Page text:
Mac grad and wine expert reflects on unconventional career path

For Tracey Dobbin wine is more than just a drink – it’s an expression of culture and an industry rich in history and passion.

“I was drawn to the complexity of the aromas and the ability of a wine to tell its story – where it comes from, how it was made and so on,” she says. “It is alive and is constantly evolving in the bottle, and in your glass.”

And it’s that level of curiosity, fascination and appreciation that put her on a career journey that would lead to her current role as head educator for Autour Du Vin — a wine education program based out of both France and Canada.

A photo of Tracey Dobbin pictured from the waist up with her arms crossed in front of her and smiling at the camera. She is wearing a black shirt and there is some greenery out of focus behind her.
McMaster graduate Tracey Dobbin is the head educator for Autour Du Vin, a wine education program based out of both France and Canada.

“When I started learning about wine, I was impressed by the breadth of information – how many subjects ‘wine’ covers, from history, geology, biology, chemistry, commerce and the depth as so much is still unknown,” she says.

“When I started to research potential career opportunities, I realized that the wine industry is an umbrella term that encompasses a large range of careers […] from production and distribution to the sale of wine, there are countless fields in the wine industry.”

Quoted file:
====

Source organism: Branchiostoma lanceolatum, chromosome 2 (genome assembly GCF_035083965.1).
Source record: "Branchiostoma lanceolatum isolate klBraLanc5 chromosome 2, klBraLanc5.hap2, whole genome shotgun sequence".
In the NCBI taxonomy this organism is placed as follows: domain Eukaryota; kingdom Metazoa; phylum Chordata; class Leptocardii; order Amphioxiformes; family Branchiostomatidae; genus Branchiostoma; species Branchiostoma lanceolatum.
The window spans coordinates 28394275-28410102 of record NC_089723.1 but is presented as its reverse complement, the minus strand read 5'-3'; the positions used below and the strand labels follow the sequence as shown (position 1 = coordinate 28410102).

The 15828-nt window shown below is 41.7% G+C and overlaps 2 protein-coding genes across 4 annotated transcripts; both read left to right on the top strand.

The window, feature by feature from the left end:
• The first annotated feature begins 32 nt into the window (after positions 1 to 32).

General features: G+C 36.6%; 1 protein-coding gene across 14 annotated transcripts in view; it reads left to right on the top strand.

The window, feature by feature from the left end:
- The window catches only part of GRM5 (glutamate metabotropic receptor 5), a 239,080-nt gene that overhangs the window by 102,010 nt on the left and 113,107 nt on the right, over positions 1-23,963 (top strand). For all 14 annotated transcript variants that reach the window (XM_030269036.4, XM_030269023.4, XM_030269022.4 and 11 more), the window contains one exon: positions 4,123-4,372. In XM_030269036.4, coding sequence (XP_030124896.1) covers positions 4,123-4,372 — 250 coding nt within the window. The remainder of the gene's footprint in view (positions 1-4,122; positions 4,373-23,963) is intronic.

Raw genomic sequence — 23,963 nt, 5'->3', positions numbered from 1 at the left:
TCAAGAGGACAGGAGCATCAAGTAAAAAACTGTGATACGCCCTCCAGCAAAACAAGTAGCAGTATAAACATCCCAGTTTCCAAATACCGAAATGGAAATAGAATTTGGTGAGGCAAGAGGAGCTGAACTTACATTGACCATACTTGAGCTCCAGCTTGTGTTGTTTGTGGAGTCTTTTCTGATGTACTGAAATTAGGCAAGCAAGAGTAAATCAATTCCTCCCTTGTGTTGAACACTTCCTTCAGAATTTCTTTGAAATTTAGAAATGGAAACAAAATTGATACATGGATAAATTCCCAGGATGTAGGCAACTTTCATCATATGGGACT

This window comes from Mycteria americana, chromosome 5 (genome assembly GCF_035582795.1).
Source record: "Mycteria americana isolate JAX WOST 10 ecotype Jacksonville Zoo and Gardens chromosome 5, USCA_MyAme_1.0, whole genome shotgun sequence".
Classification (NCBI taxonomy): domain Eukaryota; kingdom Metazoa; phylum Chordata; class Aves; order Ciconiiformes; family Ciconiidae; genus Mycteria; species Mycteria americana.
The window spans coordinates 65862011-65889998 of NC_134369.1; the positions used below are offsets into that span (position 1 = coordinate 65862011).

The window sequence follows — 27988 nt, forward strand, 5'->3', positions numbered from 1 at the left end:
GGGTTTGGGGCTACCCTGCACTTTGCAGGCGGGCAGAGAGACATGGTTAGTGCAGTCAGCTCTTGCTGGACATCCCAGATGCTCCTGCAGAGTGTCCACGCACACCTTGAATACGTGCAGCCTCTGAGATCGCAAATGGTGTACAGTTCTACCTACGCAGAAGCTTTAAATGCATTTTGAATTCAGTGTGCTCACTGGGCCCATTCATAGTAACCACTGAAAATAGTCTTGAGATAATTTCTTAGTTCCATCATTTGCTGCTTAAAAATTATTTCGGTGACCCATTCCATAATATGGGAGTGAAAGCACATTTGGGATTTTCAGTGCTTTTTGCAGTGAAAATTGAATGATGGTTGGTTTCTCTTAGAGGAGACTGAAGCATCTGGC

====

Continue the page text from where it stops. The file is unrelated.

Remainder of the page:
Taking a leap of faith

Wine wasn’t always what she thought she would do with her life. Before she made the transition, Dobbin received her MSc in occupational therapy from Mac in 2002 and was building a thriving career.

“The program was intensive, but the problem-based approach at McMaster fostered great camaraderie among classmates and lifelong friendships,” she says.

“It was a special time in my life and I have many cherished memories such as talking through projects while hiking and running through the extensive trails a few steps from campus, taking a break to catch a film at the Westdale, dinner parties with friends, sitting outside in Hess Village. Hamilton is a great student town and I thrived there.”

While seemingly unrelated on the surface, Dobbin says her time at Mac helped her develop the skills she needed to be professionally successful.

“My education at Mac provided with me with an invaluable set of skills and tools and the confidence to take on new challenges,” she says.

“I learned how to understand a problem, research, appraise and apply information to the problem, constantly question and evaluate and work effectively with others. This structured approach has been invaluable in shaping how I approach everything in my life.”

When it comes to being open to opportunities and following new career journeys Dobbin says it always takes a little bit of courage and can be exceptionally rewarding in the long run.

“Based on my own experiences, I would offer the following advice: Don’t limit yourself – take risks, learn and grow from your failures and keep moving towards your goals. Be inspired by challenges, be flexible and adapt to change.”

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